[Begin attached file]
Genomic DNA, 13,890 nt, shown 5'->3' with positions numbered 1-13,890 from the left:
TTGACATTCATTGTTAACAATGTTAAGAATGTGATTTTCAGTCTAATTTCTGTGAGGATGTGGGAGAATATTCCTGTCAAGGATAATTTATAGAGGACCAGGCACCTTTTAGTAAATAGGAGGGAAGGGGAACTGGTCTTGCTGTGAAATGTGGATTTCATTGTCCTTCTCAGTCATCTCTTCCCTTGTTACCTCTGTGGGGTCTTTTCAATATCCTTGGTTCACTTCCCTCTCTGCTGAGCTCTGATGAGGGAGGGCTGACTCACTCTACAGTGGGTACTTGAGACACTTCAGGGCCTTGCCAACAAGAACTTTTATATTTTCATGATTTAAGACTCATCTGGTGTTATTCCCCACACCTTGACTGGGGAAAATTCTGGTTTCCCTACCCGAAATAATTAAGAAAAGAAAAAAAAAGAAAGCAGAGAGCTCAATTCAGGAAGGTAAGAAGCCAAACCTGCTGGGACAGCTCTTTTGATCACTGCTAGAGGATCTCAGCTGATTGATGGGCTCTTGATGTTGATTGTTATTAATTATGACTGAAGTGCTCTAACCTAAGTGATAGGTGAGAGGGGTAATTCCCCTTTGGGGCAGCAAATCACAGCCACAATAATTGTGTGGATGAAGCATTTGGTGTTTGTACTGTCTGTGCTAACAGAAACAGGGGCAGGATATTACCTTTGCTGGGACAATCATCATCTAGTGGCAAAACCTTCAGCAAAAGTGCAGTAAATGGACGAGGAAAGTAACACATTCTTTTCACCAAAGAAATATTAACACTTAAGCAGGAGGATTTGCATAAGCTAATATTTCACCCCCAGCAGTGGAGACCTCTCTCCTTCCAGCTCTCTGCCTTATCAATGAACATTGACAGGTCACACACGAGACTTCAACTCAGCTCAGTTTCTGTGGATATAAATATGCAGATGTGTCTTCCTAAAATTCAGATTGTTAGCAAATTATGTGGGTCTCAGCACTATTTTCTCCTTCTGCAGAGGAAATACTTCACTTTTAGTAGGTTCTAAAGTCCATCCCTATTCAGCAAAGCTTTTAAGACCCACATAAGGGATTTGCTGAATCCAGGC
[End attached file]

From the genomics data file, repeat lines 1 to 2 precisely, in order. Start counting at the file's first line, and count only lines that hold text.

Genomic DNA, 13,890 nt, shown 5'->3' with positions numbered 1-13,890 from the left:
TTGACATTCATTGTTAACAATGTTAAGAATGTGATTTTCAGTCTAATTTCTGTGAGGATGTGGGAGAATATTCCTGTCAAGGATAATTTATAGAGGACCAGGCACCTTTTAGTAAATAGGAGGGAAGGGGAACTGGTCTTGCTGTGAAATGTGGATTTCATTGTCCTTCTCAGTCATCTCTTCCCTTGTTACCTCTGTGGGGTCTTTTCAATATCCTTGGTTCACTTCCCTCTCTGCTGAGCTCTGATGAGGGAGGGCTGACTCACTCTACAGTGGGTACTTGAGACACTTCAGGGCCTTGCCAACAAGAACTTTTATATTTTCATGATTTAAGACTCATCTGGTGTTATTCCCCACACCTTGACTGGGGAAAATTCTGGTTTCCCTACCCGAAATAATTAAGAAAAGAAAAAAAAAGAAAGCAGAGAGCTCAATTCAGGAAGGTAAGAAGCCAAACCTGCTGGGACAGCTCTTTTGATCACTGCTAGAGGATCTCAGCTGATTGATGGGCTCTTGATGTTGATTGTTATTAATTATGACTGAAGTGCTCTAACCTAAGTGATAGGTGAGAGGGGTAATTCCCCTTTGGGGCAGCAAATCACAGCCACAATAATTGTGTGGATGAAGCATTTGGTGTTTGTACTGTCTGTGCTAACAGAAACAGGGGCAGGATATTACCTTTGCTGGGACAATCATCATCTAGTGGCAAAACCTTCAGCAAAAGTGCAGTAAATGGACGAGGAAAGTAACACATTCTTTTCACCAAAGAAATATTAACACTTAAGCAGGAGGATTTGCATAAGCTAATATTTCACCCCCAGCAGTGGAGACCTCTCTCCTTCCAGCTCTCTGCCTTATCAATGAACATTGACAGGTCACACACGAGACTTCAACTCAGCTCAGTTTCTGTGGATATAAATATGCAGATGTGTCTTCCTAAAATTCAGATTGTTAGCAAATTATGTGGGTCTCAGCACTATTTTCTCCTTCTGCAGAGGAAATACTTCACTTTTAGTAGGTTCTAAAGTCCATCCCTATTCAGCAAAGCTTTTAAGACCCACATAAGGGATTTGCTGAATCCAGGC